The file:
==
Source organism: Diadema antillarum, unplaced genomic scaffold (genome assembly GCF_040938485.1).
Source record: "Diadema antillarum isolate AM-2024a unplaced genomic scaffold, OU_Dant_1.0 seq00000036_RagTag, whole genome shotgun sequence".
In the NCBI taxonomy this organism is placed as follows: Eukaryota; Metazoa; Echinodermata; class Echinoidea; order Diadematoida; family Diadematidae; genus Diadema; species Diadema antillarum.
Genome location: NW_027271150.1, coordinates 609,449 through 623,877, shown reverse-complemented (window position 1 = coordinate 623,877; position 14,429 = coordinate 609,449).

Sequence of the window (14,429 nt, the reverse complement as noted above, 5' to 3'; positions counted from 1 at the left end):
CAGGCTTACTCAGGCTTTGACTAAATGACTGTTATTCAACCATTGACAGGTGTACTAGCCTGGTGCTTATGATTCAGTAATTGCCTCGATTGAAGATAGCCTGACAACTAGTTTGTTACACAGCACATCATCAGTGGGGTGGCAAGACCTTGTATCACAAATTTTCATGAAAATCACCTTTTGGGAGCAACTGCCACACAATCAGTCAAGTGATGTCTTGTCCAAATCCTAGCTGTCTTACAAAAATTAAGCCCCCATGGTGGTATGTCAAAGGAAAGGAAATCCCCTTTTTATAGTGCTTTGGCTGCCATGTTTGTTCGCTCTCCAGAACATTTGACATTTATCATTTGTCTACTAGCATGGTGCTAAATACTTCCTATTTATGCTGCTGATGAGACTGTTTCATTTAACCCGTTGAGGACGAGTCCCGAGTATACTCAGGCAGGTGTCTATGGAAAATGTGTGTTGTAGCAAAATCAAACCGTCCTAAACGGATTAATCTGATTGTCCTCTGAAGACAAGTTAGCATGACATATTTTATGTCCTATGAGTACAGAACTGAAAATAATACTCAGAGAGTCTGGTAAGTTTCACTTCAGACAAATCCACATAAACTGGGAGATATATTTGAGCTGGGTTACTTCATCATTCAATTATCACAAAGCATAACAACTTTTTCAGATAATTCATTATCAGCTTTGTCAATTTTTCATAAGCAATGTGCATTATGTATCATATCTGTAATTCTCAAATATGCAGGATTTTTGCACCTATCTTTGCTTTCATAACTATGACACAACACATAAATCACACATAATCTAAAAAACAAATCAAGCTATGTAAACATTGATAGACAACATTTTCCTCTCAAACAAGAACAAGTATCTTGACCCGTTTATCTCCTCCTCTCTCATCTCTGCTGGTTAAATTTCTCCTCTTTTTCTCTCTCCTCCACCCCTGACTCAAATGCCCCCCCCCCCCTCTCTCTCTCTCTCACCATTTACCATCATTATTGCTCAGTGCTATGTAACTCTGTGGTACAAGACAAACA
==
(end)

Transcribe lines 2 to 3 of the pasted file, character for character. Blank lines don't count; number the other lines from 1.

Source record: "Diadema antillarum isolate AM-2024a unplaced genomic scaffold, OU_Dant_1.0 seq00000036_RagTag, whole genome shotgun sequence".
In the NCBI taxonomy this organism is placed as follows: Eukaryota; Metazoa; Echinodermata; class Echinoidea; order Diadematoida; family Diadematidae; genus Diadema; species Diadema antillarum.